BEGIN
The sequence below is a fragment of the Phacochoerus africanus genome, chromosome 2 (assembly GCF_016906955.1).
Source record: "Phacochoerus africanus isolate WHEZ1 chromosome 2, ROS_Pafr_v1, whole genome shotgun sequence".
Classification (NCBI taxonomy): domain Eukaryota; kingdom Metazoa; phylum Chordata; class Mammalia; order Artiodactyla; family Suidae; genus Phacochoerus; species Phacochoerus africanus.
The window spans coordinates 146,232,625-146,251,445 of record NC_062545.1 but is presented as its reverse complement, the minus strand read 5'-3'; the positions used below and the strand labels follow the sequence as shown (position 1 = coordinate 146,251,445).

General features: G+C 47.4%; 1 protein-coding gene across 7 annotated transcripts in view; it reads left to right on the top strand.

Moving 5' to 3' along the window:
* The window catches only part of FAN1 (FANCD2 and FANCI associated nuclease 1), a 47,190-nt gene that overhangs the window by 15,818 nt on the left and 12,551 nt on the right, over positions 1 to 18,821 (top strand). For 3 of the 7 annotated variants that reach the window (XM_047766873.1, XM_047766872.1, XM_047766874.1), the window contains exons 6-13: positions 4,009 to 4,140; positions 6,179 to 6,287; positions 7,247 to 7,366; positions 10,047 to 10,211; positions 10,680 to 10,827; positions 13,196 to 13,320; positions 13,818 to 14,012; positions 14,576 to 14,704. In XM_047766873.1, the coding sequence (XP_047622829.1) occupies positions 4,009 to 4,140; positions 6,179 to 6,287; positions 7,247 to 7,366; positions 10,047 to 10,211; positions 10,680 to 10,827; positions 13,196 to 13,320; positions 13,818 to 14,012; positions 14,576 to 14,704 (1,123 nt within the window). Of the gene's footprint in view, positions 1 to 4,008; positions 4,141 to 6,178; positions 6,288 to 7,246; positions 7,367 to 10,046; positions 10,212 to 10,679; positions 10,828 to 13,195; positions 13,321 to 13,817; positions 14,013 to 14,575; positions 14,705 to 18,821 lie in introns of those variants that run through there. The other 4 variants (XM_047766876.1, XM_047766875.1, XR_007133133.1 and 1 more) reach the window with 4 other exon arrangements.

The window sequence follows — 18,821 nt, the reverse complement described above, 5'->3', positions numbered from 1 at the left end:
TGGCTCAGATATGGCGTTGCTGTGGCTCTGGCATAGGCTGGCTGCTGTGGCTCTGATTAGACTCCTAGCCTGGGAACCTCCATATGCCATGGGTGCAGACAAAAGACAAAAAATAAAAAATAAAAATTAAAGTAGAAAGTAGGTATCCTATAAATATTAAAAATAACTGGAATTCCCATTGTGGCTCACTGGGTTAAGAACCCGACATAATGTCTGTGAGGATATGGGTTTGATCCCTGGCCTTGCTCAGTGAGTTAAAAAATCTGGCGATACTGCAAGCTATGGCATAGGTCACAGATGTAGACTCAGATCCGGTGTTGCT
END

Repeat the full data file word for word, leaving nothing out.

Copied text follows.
The sequence below is a fragment of the Phacochoerus africanus genome, chromosome 2 (assembly GCF_016906955.1).
Source record: "Phacochoerus africanus isolate WHEZ1 chromosome 2, ROS_Pafr_v1, whole genome shotgun sequence".
Classification (NCBI taxonomy): domain Eukaryota; kingdom Metazoa; phylum Chordata; class Mammalia; order Artiodactyla; family Suidae; genus Phacochoerus; species Phacochoerus africanus.
The window spans coordinates 146,232,625-146,251,445 of record NC_062545.1 but is presented as its reverse complement, the minus strand read 5'-3'; the positions used below and the strand labels follow the sequence as shown (position 1 = coordinate 146,251,445).

General features: G+C 47.4%; 1 protein-coding gene across 7 annotated transcripts in view; it reads left to right on the top strand.

Moving 5' to 3' along the window:
* The window catches only part of FAN1 (FANCD2 and FANCI associated nuclease 1), a 47,190-nt gene that overhangs the window by 15,818 nt on the left and 12,551 nt on the right, over positions 1 to 18,821 (top strand). For 3 of the 7 annotated variants that reach the window (XM_047766873.1, XM_047766872.1, XM_047766874.1), the window contains exons 6-13: positions 4,009 to 4,140; positions 6,179 to 6,287; positions 7,247 to 7,366; positions 10,047 to 10,211; positions 10,680 to 10,827; positions 13,196 to 13,320; positions 13,818 to 14,012; positions 14,576 to 14,704. In XM_047766873.1, the coding sequence (XP_047622829.1) occupies positions 4,009 to 4,140; positions 6,179 to 6,287; positions 7,247 to 7,366; positions 10,047 to 10,211; positions 10,680 to 10,827; positions 13,196 to 13,320; positions 13,818 to 14,012; positions 14,576 to 14,704 (1,123 nt within the window). Of the gene's footprint in view, positions 1 to 4,008; positions 4,141 to 6,178; positions 6,288 to 7,246; positions 7,367 to 10,046; positions 10,212 to 10,679; positions 10,828 to 13,195; positions 13,321 to 13,817; positions 14,013 to 14,575; positions 14,705 to 18,821 lie in introns of those variants that run through there. The other 4 variants (XM_047766876.1, XM_047766875.1, XR_007133133.1 and 1 more) reach the window with 4 other exon arrangements.

The window sequence follows — 18,821 nt, the reverse complement described above, 5'->3', positions numbered from 1 at the left end:
TGGCTCAGATATGGCGTTGCTGTGGCTCTGGCATAGGCTGGCTGCTGTGGCTCTGATTAGACTCCTAGCCTGGGAACCTCCATATGCCATGGGTGCAGACAAAAGACAAAAAATAAAAAATAAAAATTAAAGTAGAAAGTAGGTATCCTATAAATATTAAAAATAACTGGAATTCCCATTGTGGCTCACTGGGTTAAGAACCCGACATAATGTCTGTGAGGATATGGGTTTGATCCCTGGCCTTGCTCAGTGAGTTAAAAAATCTGGCGATACTGCAAGCTATGGCATAGGTCACAGATGTAGACTCAGATCCGGTGTTGCT